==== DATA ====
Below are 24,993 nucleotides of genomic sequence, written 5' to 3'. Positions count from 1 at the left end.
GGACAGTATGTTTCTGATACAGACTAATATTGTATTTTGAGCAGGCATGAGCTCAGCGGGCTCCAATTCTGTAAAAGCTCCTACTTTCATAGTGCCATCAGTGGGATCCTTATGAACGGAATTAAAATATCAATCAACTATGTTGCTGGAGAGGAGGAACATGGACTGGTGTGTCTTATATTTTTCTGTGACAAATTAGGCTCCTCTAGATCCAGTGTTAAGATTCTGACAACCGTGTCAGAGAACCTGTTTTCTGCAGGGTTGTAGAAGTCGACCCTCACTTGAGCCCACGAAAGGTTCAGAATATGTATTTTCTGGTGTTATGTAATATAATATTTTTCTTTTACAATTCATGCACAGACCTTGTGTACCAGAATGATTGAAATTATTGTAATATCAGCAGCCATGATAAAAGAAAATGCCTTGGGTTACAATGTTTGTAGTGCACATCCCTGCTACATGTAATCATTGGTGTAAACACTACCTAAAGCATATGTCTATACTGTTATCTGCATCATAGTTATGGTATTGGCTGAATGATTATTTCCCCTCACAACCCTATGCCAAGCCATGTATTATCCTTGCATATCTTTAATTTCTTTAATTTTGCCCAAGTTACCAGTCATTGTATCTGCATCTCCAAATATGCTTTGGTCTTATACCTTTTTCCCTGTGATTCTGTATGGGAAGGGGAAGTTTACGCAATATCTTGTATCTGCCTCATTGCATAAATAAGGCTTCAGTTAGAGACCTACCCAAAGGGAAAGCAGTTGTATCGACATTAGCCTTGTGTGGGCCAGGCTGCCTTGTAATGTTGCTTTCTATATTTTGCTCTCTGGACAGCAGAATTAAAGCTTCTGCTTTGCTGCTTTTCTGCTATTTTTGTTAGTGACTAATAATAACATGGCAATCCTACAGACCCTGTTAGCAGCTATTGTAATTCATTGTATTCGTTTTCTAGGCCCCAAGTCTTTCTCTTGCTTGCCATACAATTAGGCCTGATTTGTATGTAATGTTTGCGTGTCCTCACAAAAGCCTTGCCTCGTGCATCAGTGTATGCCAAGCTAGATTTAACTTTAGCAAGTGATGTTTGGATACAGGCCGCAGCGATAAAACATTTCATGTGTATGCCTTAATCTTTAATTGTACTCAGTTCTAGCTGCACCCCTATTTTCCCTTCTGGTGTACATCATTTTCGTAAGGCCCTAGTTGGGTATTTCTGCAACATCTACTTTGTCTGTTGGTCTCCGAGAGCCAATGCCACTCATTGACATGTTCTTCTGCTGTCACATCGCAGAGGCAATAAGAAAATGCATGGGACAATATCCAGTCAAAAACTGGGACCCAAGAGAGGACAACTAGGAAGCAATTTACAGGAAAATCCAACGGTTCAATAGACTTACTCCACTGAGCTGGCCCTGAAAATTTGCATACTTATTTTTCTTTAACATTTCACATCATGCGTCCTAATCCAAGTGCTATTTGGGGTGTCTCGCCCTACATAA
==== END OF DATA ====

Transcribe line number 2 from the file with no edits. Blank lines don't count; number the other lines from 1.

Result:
GGACAGTATGTTTCTGATACAGACTAATATTGTATTTTGAGCAGGCATGAGCTCAGCGGGCTCCAATTCTGTAAAAGCTCCTACTTTCATAGTGCCATCAGTGGGATCCTTATGAACGGAATTAAAATATCAATCAACTATGTTGCTGGAGAGGAGGAACATGGACTGGTGTGTCTTATATTTTTCTGTGACAAATTAGGCTCCTCTAGATCCAGTGTTAAGATTCTGACAACCGTGTCAGAGAACCTGTTTTCTGCAGGGTTGTAGAAGTCGACCCTCACTTGAGCCCACGAAAGGTTCAGAATATGTATTTTCTGGTGTTATGTAATATAATATTTTTCTTTTACAATTCATGCACAGACCTTGTGTACCAGAATGATTGAAATTATTGTAATATCAGCAGCCATGATAAAAGAAAATGCCTTGGGTTACAATGTTTGTAGTGCACATCCCTGCTACATGTAATCATTGGTGTAAACACTACCTAAAGCATATGTCTATACTGTTATCTGCATCATAGTTATGGTATTGGCTGAATGATTATTTCCCCTCACAACCCTATGCCAAGCCATGTATTATCCTTGCATATCTTTAATTTCTTTAATTTTGCCCAAGTTACCAGTCATTGTATCTGCATCTCCAAATATGCTTTGGTCTTATACCTTTTTCCCTGTGATTCTGTATGGGAAGGGGAAGTTTACGCAATATCTTGTATCTGCCTCATTGCATAAATAAGGCTTCAGTTAGAGACCTACCCAAAGGGAAAGCAGTTGTATCGACATTAGCCTTGTGTGGGCCAGGCTGCCTTGTAATGTTGCTTTCTATATTTTGCTCTCTGGACAGCAGAATTAAAGCTTCTGCTTTGCTGCTTTTCTGCTATTTTTGTTAGTGACTAATAATAACATGGCAATCCTACAGACCCTGTTAGCAGCTATTGTAATTCATTGTATTCGTTTTCTAGGCCCCAAGTCTTTCTCTTGCTTGCCATACAATTAGGCCTGATTTGTATGTAATGTTTGCGTGTCCTCACAAAAGCCTTGCCTCGTGCATCAGTGTATGCCAAGCTAGATTTAACTTTAGCAAGTGATGTTTGGATACAGGCCGCAGCGATAAAACATTTCATGTGTATGCCTTAATCTTTAATTGTACTCAGTTCTAGCTGCACCCCTATTTTCCCTTCTGGTGTACATCATTTTCGTAAGGCCCTAGTTGGGTATTTCTGCAACATCTACTTTGTCTGTTGGTCTCCGAGAGCCAATGCCACTCATTGACATGTTCTTCTGCTGTCACATCGCAGAGGCAATAAGAAAATGCATGGGACAATATCCAGTCAAAAACTGGGACCCAAGAGAGGACAACTAGGAAGCAATTTACAGGAAAATCCAACGGTTCAATAGACTTACTCCACTGAGCTGGCCCTGAAAATTTGCATACTTATTTTTCTTTAACATTTCACATCATGCGTCCTAATCCAAGTGCTATTTGGGGTGTCTCGCCCTACATAA